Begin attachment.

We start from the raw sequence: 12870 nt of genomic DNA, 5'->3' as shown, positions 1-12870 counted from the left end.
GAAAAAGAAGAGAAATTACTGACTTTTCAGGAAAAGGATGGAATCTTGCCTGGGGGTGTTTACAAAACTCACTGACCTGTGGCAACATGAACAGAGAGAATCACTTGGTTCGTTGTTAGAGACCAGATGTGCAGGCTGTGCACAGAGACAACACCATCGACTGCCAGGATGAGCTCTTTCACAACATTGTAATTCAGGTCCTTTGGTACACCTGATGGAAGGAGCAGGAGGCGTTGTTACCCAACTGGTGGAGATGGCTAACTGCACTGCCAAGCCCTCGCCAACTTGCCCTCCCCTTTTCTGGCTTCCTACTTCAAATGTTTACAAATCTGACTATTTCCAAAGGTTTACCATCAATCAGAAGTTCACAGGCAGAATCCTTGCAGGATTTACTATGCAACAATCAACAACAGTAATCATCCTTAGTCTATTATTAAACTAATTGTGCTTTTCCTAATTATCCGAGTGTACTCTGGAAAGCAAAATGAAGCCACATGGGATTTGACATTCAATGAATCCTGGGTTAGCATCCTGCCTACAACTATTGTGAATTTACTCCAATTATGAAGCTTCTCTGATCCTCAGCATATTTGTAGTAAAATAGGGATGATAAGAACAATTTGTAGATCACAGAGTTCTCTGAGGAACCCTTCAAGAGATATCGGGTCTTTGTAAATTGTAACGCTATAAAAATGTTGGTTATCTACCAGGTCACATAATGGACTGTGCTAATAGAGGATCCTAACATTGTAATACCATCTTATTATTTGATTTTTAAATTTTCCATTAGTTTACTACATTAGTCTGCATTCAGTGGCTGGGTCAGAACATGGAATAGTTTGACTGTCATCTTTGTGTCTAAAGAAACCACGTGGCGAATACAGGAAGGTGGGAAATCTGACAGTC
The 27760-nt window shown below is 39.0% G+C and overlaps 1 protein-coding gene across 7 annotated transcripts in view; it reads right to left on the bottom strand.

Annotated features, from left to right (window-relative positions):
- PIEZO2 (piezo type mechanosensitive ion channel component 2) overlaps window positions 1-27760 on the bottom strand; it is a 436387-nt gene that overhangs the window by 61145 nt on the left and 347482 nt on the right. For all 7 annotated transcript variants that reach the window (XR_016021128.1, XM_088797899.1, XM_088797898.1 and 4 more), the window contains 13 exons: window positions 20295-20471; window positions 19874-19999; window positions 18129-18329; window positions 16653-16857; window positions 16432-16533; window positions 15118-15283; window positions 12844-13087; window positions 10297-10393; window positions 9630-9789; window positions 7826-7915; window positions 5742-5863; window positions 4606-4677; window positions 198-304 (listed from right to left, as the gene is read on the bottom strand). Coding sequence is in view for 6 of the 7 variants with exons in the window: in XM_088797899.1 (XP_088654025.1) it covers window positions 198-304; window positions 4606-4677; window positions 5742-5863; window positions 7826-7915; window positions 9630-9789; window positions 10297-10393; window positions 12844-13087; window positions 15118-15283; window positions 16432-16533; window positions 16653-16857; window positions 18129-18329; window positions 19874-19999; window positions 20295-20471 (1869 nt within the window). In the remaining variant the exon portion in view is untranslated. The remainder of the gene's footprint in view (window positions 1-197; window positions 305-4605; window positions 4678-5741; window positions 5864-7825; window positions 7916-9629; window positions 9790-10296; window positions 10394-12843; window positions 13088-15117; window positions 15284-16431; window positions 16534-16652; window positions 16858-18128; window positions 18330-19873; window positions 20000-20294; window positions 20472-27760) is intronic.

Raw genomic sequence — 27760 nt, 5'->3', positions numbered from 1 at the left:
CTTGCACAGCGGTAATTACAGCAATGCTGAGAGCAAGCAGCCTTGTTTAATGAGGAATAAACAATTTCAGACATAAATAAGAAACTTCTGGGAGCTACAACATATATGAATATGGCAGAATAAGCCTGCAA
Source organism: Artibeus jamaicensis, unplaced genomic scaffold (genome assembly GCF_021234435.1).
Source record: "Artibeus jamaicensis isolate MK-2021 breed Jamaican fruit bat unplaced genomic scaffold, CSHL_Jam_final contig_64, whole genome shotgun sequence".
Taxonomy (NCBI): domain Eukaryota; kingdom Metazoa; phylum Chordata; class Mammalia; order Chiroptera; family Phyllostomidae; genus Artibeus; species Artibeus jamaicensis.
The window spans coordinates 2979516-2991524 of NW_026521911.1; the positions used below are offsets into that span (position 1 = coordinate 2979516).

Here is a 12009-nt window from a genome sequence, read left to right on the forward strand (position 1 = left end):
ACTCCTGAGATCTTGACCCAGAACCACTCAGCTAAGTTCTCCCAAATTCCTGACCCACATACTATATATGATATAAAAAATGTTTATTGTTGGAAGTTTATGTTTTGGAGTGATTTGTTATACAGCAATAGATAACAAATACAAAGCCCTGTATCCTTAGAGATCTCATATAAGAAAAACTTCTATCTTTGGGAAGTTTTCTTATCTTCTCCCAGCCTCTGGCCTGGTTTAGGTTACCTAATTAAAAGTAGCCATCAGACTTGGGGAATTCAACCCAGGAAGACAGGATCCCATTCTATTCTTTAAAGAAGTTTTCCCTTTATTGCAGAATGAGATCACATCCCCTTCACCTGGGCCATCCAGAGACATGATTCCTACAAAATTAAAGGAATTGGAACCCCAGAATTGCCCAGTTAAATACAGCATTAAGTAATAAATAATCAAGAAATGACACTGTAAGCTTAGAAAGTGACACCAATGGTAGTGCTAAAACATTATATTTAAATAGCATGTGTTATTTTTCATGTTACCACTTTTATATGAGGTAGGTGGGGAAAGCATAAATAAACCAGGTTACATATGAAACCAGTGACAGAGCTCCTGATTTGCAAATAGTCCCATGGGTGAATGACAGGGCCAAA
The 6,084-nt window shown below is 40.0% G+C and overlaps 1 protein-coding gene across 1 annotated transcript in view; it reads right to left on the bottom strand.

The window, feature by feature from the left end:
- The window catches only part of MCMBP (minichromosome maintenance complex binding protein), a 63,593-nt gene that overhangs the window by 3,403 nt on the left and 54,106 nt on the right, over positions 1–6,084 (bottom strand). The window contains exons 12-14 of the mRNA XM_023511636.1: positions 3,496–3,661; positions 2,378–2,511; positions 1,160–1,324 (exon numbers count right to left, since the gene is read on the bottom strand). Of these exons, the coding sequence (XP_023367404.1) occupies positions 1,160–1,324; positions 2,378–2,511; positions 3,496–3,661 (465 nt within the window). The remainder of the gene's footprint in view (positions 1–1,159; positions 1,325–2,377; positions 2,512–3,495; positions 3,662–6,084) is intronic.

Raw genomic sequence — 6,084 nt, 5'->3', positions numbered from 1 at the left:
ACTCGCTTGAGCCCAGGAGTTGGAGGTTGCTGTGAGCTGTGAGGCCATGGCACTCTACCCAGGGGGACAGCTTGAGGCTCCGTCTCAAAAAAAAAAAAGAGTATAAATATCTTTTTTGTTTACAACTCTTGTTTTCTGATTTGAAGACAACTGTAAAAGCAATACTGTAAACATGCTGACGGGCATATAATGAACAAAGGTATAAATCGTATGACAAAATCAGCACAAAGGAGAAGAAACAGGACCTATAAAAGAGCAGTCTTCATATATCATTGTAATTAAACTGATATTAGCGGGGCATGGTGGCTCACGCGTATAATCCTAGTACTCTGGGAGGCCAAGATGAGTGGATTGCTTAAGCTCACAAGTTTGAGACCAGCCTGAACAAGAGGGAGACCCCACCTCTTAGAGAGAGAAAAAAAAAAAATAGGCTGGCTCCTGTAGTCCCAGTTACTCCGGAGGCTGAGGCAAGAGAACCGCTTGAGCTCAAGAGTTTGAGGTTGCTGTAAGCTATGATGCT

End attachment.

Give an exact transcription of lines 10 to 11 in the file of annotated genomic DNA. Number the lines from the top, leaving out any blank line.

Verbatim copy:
Taxonomy (NCBI): domain Eukaryota; kingdom Metazoa; phylum Chordata; class Mammalia; order Chiroptera; family Phyllostomidae; genus Artibeus; species Artibeus jamaicensis.
The window spans coordinates 2979516-2991524 of NW_026521911.1; the positions used below are offsets into that span (position 1 = coordinate 2979516).